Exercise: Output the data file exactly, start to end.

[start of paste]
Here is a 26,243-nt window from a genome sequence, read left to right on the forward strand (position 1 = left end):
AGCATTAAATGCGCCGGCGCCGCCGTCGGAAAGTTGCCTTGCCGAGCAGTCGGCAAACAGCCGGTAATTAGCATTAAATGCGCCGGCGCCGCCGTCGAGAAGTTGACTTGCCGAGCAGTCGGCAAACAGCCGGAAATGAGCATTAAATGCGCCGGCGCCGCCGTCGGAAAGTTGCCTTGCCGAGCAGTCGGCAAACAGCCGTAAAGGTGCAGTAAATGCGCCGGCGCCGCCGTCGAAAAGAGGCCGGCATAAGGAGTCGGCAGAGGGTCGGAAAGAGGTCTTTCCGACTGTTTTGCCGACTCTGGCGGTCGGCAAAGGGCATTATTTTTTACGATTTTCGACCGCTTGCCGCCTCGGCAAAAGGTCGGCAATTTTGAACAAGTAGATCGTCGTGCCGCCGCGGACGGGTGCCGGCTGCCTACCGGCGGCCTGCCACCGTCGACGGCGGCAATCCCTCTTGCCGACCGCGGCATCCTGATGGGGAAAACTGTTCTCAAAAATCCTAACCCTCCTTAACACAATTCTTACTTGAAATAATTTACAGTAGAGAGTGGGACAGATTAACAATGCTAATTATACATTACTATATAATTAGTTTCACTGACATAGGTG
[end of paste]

Here is a 26,243-nt window from a genome sequence, read left to right on the forward strand (position 1 = left end):
AGCATTAAATGCGCCGGCGCCGCCGTCGGAAAGTTGCCTTGCCGAGCAGTCGGCAAACAGCCGGTAATTAGCATTAAATGCGCCGGCGCCGCCGTCGAGAAGTTGACTTGCCGAGCAGTCGGCAAACAGCCGGAAATGAGCATTAAATGCGCCGGCGCCGCCGTCGGAAAGTTGCCTTGCCGAGCAGTCGGCAAACAGCCGTAAAGGTGCAGTAAATGCGCCGGCGCCGCCGTCGAAAAGAGGCCGGCATAAGGAGTCGGCAGAGGGTCGGAAAGAGGTCTTTCCGACTGTTTTGCCGACTCTGGCGGTCGGCAAAGGGCATTATTTTTTACGATTTTCGACCGCTTGCCGCCTCGGCAAAAGGTCGGCAATTTTGAACAAGTAGATCGTCGTGCCGCCGCGGACGGGTGCCGGCTGCCTACCGGCGGCCTGCCACCGTCGACGGCGGCAATCCCTCTTGCCGACCGCGGCATCCTGATGGGGAAAACTGTTCTCAAAAATCCTAACCCTCCTTAACACAATTCTTACTTGAAATAATTTACAGTAGAGAGTGGGACAGATTAACAATGCTAATTATACATTACTATATAATTAGTTTCACTGACATAGGTG